Find expiring client secrets using Graph API and PowerShell

In the past it was possible to create non-expiring client secrets. When creating a client secret the drop down menu showed the option Never expires. This was easy for an administrator but absolutely not in terms of security.

Even when the expiration mentioned they would never expire, they still had an 99 year life-time. Microsoft removed the non-expiring option back in April 2021. That means that we have to renew client secrets all the time (before they expire).

When managing several tenants it can be hell of a job to monitor and maintain all the client secrets. Therefor I’ve created the following PowerShell script to query all the client secrets created within a single tenant.

The script simply queries all the Entra ID Applications (Azure AD Applications) and their client secrets. If the client secret has an expire date less then 30 or 90 days it will report back to the console.

Graph Explorer

For those who don’t know about Graph Explorer should definitely have a look at it! With Graph Explorer you can query tenant data using Graph API. I was able to find the endDateTime value of a client secret. This is the data I’m looking for!


With the use of this PowerShell script you are able to retrieve all applications in Entra ID (Azure AD) and query all the client secrets attached to the applications. If they have a expiring client secret within 30 days it will report back to the console which application and client secret should be rotated before it expires.

Use the following code for client secrets expiring within 30 days.

# Install required module if not already installed
Install-Module -Name Microsoft.Graph.Authentication -Force -AllowClobber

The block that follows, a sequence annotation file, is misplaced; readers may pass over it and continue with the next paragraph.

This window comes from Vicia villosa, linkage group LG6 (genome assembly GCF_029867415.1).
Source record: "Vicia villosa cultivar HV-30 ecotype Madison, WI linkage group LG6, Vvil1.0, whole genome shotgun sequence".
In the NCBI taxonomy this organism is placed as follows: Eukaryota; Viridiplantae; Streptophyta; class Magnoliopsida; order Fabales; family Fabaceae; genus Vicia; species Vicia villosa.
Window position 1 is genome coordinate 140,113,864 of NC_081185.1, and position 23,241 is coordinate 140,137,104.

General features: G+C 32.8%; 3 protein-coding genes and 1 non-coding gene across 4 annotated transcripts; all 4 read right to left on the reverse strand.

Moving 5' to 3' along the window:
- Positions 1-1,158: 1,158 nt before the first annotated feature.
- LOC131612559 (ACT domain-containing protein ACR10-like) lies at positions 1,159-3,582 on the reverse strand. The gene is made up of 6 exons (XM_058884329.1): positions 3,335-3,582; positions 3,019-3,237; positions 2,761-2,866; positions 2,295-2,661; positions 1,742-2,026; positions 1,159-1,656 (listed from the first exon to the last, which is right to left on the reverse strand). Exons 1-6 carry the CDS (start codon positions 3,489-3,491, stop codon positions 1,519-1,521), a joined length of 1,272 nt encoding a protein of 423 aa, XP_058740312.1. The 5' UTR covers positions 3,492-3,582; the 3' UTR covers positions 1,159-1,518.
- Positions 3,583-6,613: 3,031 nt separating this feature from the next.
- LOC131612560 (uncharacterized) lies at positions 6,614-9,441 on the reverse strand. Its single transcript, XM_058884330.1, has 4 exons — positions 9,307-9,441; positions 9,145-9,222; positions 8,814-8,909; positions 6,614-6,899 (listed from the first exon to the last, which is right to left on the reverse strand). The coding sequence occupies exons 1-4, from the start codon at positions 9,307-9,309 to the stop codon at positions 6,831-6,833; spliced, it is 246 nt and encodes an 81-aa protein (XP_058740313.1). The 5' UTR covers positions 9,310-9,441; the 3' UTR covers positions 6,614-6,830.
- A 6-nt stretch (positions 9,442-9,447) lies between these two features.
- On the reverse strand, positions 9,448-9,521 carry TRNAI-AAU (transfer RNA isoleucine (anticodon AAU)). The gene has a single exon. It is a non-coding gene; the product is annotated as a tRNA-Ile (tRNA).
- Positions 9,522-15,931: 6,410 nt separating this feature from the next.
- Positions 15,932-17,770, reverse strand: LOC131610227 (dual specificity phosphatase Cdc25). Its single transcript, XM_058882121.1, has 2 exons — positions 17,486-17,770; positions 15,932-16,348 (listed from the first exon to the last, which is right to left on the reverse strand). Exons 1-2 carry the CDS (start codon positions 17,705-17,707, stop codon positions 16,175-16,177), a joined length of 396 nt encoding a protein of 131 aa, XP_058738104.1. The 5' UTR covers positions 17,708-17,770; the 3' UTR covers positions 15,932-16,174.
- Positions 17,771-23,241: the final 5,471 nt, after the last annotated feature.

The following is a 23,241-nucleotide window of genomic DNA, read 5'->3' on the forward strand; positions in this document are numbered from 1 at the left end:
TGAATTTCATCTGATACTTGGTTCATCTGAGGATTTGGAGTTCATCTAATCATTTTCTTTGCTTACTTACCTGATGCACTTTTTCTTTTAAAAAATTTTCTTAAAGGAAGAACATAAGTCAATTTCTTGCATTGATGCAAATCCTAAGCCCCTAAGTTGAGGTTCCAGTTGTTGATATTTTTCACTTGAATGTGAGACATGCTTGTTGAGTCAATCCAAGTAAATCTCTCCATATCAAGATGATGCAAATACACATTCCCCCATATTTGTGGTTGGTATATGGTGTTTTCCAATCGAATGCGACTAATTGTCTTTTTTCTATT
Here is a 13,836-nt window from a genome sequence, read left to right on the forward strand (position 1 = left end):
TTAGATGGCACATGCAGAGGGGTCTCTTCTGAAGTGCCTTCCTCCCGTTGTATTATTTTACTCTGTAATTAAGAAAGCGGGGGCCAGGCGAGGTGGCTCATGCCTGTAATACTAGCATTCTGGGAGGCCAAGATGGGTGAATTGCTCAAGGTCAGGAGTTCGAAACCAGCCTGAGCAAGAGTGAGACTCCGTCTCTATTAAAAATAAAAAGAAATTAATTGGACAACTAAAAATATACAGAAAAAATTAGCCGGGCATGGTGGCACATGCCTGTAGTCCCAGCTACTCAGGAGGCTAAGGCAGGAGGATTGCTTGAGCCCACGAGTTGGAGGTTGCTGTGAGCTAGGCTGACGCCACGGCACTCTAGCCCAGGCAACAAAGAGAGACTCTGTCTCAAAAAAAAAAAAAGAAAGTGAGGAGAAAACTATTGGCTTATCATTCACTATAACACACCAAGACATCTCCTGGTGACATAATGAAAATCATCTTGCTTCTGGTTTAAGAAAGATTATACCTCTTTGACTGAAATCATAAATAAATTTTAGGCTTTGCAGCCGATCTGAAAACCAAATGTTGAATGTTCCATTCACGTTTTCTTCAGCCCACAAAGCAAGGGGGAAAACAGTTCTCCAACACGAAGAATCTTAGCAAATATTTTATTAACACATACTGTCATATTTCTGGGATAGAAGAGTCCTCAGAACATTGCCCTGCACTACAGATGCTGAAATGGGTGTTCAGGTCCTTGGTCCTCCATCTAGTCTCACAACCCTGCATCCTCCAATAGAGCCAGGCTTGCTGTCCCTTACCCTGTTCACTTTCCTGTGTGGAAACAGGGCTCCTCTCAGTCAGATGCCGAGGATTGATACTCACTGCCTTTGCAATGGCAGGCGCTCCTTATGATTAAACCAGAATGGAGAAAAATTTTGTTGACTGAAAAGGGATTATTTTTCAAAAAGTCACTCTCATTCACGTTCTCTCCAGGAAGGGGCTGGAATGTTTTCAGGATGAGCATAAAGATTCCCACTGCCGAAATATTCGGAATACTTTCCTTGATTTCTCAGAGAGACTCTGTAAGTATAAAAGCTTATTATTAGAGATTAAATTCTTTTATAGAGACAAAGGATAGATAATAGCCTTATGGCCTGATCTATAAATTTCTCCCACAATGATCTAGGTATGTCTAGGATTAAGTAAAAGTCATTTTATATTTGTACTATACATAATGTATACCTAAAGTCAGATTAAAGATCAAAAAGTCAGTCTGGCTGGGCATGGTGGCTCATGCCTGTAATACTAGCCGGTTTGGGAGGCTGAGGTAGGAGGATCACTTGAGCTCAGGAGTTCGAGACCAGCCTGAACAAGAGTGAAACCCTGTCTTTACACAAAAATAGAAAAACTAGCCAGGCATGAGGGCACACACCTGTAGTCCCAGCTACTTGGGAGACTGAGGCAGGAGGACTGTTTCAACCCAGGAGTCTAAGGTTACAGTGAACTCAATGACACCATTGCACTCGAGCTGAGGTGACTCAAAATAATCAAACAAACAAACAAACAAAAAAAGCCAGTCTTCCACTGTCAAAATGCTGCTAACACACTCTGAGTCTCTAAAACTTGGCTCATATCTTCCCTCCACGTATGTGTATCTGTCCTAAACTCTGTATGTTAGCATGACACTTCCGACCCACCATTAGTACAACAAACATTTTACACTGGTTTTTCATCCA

# Import required modules
Import-Module Microsoft.Graph.Authentication

# Connect to Microsoft Graph
Connect-MgGraph -Scopes "Application.Read.All"

# Retrieve all applications
$allApplications = @()
$pageSize = 100
$nextLink = $null

do {
    $applicationsPage = Invoke-MgGraphRequest -Method GET -Uri "\$($nextLink -replace '\?', '&')"

    $allApplications += $applicationsPage.Value

    $nextLink = $applicationsPage.'@odata.nextLink'
} while ($nextLink)

# Query each application
foreach ($application in $allApplications) {
# Retrieve secrets
    $secretsUri = "$($"
    $secrets = Invoke-MgGraphRequest -Method GET -Uri $secretsUri

# Query secrets
    foreach ($secret in $secrets.value) {
        try {
            $expiryDateTime = [DateTime]$secret.endDateTime
            $expiryDate = $expiryDateTime.Date

            if ($expiryDate -ne $null) {
                $daysUntilExpiry = ($expiryDate - (Get-Date).Date).Days

                if ($daysUntilExpiry -le 30) {
                    Write-Host -ForegroundColor Red "Secret Expiring within a Month:"
                    Write-Host "Application Name: $($application.displayName)"
                    Write-Host "Application ID: $($"
                    Write-Host "  Key ID: $($secret.keyId)"
                    Write-Host "  Expiry Date: $($expiryDate.ToString("yyyy-MM-dd"))"
                    Write-Host "  Days Until Expiry: $daysUntilExpiry"
            } else {
                throw "Invalid DateTime format"
        catch {
            Write-Host "Error parsing secret expiry date. Skipping secret."


# Disconnect from Microsoft Graph

The script can be found in my Github repository. There’s also a 90 days example available. If you want a different time-range you can simply modify $daysUntilExpiry -le 30 in the code where 30 is the amount of days.

In a later blog I’ll try to do some automation/notification around expiring client secrets. Maybe some automated renewing (before expiring) and or notifications via e-mails/teams.

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